The secret global merger of the ultra-rich and criminals exposed: Beginning the fightback against the off-shore and online havens for ‘crooks’
What do the Panama/Paradise Papers mean for the average person? How ‘the crooks’ really have been secretly taking over around the world in recent times? How they don’t give a damn if this means condemning your average ‘battler’ in Australia and elsewhere to an increasingly difficult struggle for future economic and general survival? And how from now on (i.e. in a world of the crooks vs. the battlers), it’s just a matter of time before the crooks are increasingly identified, their activities exposed, and justice catches up with them? With the recent publication of first the Panama Papers and now the Paradise Papers, it’s becoming clearer how corporate, political and just regular crooks have systematically ripped-off global as well as local systems to unfairly, and even criminally rort the average individual, family and local community.
As the International Consortium of Investigative Journalists (ICIJ) declared, “The leaked data covers nearly 40 years, from 1977 through the end of 2015…(allowing) a never-before-seen view inside the offshore world — providing a day-to-day, decade-by-decade look at how dark money flows through the global financial system, breeding crime and stripping national treasuries of tax revenues (1). Or as Micah White puts it in terms of this emerging evidence of ‘financial crimes against humanity’, “these leaks indicate that our earth has bifurcated into two separate and unequal worlds: one inhabited by 200,000 ultra high-net-worth individuals and the other by the 7 billion left behind. Unlike in the 99%’s world where youth languish for months and years in jail for allegedly stealing $5 worth of candy or a bottle of water, in the world occupied by the 1% getting caught stealing millions from the public … might be embarrassing but is rarely prosecuted”(2).
We now know that corporate, political and regular crooks have followed in the footsteps of corrupt third-world ‘kleptocrat’ politicians and leaders in setting up off-shore shell companies, trusts and even foundations for either ‘wealth protection’ or money-laundering purposes… who in turn followed in the footsteps of drug cartels, related organised crime syndicates (gun-running, sex slavery, financial scams, etc) and even terrorist organisations (e.g. 3). When the Panama Papers scandal first hit the news last year, two things became clear: (a) how the dodgy off-shore underworlds of crooks and the ‘ultra-rich’ had become one and the same, and (b) how related digital online worlds not only made this all possible but also provide the hidden records which will ultimately catch out most of these peoples (4) . An anonymous insider revealed to the world how the Mossack Fonseca law firm based in Panama was just one of the architects of all this. If there was any doubt that this was just an initial scratching of the surface of the extent of the problem, then this was further reinforced by release of the Paradise Papers last month – based on records leaked from the well-known offshore legal services firm Appleby as well as corporate service providers such as Asiaciti which detailed the off-shore tax evasion plans of big companies like Glencore, Nike and Google on their books (5).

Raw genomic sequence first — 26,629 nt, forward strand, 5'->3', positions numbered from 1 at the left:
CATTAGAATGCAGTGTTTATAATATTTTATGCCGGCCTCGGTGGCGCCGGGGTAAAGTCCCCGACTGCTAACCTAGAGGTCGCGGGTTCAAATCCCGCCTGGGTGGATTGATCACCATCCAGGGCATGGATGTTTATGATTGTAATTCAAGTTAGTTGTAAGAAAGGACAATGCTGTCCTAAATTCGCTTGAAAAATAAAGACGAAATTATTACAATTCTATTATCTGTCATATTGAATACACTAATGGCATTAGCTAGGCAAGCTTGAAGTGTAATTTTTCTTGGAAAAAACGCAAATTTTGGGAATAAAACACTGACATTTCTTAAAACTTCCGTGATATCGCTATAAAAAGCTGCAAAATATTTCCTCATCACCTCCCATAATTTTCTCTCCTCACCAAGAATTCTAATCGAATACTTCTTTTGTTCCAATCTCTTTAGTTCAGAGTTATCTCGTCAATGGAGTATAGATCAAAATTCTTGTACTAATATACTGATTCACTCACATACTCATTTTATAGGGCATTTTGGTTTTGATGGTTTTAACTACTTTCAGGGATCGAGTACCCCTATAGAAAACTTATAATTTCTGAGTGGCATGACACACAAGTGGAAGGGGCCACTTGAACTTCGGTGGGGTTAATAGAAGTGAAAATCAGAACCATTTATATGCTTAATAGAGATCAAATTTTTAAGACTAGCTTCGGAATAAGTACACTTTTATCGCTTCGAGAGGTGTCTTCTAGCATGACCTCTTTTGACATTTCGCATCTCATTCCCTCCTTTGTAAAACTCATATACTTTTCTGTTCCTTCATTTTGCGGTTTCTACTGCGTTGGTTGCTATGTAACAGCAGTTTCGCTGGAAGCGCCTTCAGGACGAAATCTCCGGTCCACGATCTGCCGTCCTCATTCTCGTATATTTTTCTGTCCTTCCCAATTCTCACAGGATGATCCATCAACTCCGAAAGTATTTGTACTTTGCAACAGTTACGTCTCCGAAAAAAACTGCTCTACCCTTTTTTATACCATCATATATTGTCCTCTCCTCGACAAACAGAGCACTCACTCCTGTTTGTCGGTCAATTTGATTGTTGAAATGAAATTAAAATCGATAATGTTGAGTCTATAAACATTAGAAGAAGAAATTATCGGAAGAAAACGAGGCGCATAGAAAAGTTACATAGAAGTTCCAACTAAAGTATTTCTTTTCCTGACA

As well as confirming how the rich, powerful and/or corrupt (in Australia also) squirrel their money away in off-shore havens at the expense of the global middle-class as well as poor in every country, there are two additionally interesting implications that are becoming increasingly clear. One is how big corporations often play a central role in the ripping off of even the poorest and most undeveloped countries as they exploit local natural and human resources whilst typically leaving an environmental mess as well as empty promises of wealth and development opportunities [i.e. what the economist Zucman calls the ‘hidden wealth of nations’]. Glencore’s activities in the West African nation of Burkina Faso running the Perkoa zinc mine linked to shell companies to avoid accountability as well as tax provide an exemplary insight into this kind of activity by many big corporations in so many countries for so long (6). Likewise, the ICIJ also found a lot of detailed evidence of the unethical and clearly dodgy role of Asia Pacific Resources International Holdings Ltd. (AKA April – one of the worlds largest pulp and paper producers) in at least indirectly helping to organise the illegal destruction and burn-off of key Sumatran peatland forests (7).
The second really interesting new insight is how drug cartels using shell companies to launder the proceeds of their criminal activities as regular customers of such off-shore services in places like Panama, Seychelles and British Virgin Islands (8). At the same time, this has inspired an influential notion that the illicit drug trade exemplifies a purely ruthless form of capitalism emblematic of 21st Century market forces. This has worked in two distinct if related ways. One is that ‘the war on drugs’ has (as Paley has put it) often been a pretext for how “This war is [really and/or often] about control over territory and society (and market share, cheap labor, mineral rights and profits), much more so than it is about cocaine or marijuana (9). Conversely, building on the gangster entrepreneur model of the American prohibition (10), there is also the emerging view of how drugs simply exemplify the globalisation of addiction as well as consumerism in modern society (11) – the epitome of purely ruthless market forces of engineered demand and supply.